p.s. regarding the use of ambis vs efx: it makes a difference whether you feed an efx with 'direct' signals stemming from spot mics or from ambis - not all efx devices fair equally well though when using 'reverb on reverb'...

p.p.s. you really don't need to care about me that i would not have enough efx available :-)

Last edited by deedeeyeah; 1 day ago at 12:37 PM.. Reason: p.s. added
Old 1 day ago
  #13
Lives for gear
 
🎧 10 years
Do I have your blessing to add ‘Calvin Virtue Terrorist’ to my CV ? It has an appealing aura of mystique…. ������ !

The video I linked in my previous post provides the OP with enough info to make his own conclusions about effective deployment of his restricted mic resources…the proof is in the listening.

He can make his choices about the blend that appeals to his ears best
Old 1 day ago | Show parent
  #14
Gear Guru
 
1 Review written
🎧 5 years
Quote:
Originally Posted by studer58 ➡️
Do I have your blessing to add ‘Calvin Virtue Terrorist’ to my CV ? It has an appealing aura of mystique…. ������ !

The video I linked in my previous post provides the OP with enough info to make his own conclusions about effective deployment of his restricted mic resources…the proof is in the listening.

He can make his choices about the blend that appeals to his ears best
i'm sure that if you'd be living in my little country, the devastating consequences of the calvinist terror of virtue would appear in another light (i strongly advise against it or else you could also use the symbols of current-day jihadists)...

...and the argument that the op can make up his own mind on the basis of a video is at the same time a truism and moot: of course he may! - but then we can save our thoughts on this and just click around on youtube until the algorithm gives us a few suggestions that it thinks we will like (or that will bring in the most money for the advertisers); if this video gets uses to feed the algorithm, then i'm sure it will soon suggest films directed by david hamilton...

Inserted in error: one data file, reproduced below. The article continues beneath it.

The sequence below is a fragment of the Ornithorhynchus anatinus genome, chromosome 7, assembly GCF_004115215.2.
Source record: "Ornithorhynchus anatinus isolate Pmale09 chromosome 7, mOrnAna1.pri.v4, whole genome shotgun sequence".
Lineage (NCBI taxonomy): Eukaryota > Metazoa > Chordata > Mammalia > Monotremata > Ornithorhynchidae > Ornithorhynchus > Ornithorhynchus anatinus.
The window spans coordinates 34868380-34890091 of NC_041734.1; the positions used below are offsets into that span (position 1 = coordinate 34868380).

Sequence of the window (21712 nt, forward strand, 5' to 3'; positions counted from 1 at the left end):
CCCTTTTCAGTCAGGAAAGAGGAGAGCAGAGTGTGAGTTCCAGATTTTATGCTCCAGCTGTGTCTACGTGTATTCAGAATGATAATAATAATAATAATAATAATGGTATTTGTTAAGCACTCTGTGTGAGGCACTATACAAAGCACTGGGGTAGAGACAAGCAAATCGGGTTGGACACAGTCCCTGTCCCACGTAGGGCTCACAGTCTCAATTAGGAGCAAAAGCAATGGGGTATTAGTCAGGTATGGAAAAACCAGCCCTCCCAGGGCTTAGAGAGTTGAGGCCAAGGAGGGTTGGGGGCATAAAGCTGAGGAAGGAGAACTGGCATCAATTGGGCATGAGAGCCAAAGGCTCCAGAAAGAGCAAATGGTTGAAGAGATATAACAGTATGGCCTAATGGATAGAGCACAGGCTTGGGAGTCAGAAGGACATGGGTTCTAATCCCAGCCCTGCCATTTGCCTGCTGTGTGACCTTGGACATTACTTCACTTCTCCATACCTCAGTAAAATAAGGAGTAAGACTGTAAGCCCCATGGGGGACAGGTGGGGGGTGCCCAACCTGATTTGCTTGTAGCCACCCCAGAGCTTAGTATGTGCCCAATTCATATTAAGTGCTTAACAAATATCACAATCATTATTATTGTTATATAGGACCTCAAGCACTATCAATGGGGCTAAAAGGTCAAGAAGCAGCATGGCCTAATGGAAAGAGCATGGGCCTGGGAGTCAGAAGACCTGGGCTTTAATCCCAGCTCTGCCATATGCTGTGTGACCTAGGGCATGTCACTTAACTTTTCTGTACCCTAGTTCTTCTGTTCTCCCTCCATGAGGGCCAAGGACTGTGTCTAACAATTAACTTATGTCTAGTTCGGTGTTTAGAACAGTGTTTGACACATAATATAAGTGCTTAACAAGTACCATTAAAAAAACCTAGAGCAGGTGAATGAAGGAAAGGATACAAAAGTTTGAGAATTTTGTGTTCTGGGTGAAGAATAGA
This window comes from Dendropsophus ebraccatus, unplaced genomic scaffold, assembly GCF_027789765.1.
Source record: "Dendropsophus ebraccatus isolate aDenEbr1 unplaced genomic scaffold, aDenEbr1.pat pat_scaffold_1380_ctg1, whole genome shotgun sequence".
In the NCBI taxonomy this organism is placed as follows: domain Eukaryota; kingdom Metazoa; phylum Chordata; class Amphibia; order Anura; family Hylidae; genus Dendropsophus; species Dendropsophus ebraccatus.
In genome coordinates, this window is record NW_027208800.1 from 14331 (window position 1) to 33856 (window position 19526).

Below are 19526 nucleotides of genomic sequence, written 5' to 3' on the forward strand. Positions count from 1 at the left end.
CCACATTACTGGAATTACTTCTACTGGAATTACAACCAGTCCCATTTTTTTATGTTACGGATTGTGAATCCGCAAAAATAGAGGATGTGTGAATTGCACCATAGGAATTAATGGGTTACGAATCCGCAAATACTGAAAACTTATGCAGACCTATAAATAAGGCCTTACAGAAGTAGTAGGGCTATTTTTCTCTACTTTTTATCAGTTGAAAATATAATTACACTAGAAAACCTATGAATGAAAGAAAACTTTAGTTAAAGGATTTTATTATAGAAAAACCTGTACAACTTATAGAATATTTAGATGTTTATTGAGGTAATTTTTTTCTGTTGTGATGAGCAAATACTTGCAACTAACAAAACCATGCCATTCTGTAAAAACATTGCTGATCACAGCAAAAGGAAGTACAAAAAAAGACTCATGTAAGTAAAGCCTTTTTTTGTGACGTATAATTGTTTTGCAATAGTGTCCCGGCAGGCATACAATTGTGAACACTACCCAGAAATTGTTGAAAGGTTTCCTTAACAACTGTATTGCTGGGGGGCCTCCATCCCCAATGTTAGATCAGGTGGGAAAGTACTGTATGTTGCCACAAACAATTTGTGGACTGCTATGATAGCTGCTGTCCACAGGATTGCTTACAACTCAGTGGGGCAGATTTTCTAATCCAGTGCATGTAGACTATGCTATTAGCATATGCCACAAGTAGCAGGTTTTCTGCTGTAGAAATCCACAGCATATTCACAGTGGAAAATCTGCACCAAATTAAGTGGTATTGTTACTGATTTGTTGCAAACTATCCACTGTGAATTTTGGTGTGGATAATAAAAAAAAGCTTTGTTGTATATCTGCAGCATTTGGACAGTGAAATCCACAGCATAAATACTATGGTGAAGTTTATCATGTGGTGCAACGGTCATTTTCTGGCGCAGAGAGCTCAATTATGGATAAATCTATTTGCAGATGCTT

Old 1 day ago | Show parent
  #15
Gear Head
 
Quote:
Originally Posted by bkazez ➡️
It does always take me about 30 mins to setup, and it definitely distracts me from singing. How do people safely transport expensive mics pre-attached to stereo bars? That could save a lot of hassle but seems risky.
I have attached CM3 and/or OM1 to a stereo bar w/shock mounts and the angles properly set (most annoying/time consuming part) the night before a bunch of times recently. These mics are super tiny & lightweight, so if you also have a lightweight stereo bar, the whole thing is light and can ride on a piece of foam (or hoodie) in an open box/sterilite in a seat/trunk of your car.

I wouldn't attach the cables in advance. But, I did just switch to 2ch snakes so that i have one (double) cable per mic pair.

The idea is that when I arrive, I drop a mic stand (light stand tripod---I use Manfrotto and also Matthews 7' Reverse stands with a Manfrotto adapter on top, as they weigh almost nothing and fold up to a tiny 19ish inches long.)

Then just put the pre-arranged stereo bar on top of the stand and click in the cables. It's literally 5 minutes to set up one stand (1 pair) or two stands (2 pairs). My gains and recorder are pre-set the day before, too (after a few times you'll know where gains should be, esp. as you're always recording the same singer!). So, drop two stands, pop on the two stereo bars, click in cables, hit the on+record buttons and we're on.

Again, I defer to others here with more experience, but I have recently been doing a lot of opera singer/piano demos, and people I've been working with want to walk in and sing with ~zero setup time. This approach has been working really well, and I learned the hard way that it is absolutely not worth it risk flustering singers by taking extra time to get an extra 5% in terms of mic setup quality.

I sometimes use bigger mics & ribbons, too, in which case I definitely *don't* pre-build the stereo bar in advance (ribbons esp. travel in padded cases). But, your CM3's are perfect for doing this.
Old 1 day ago
  #16
Gear Nut
 
The Decca book makes very convincing arguments against mono spot mics - well worth a read.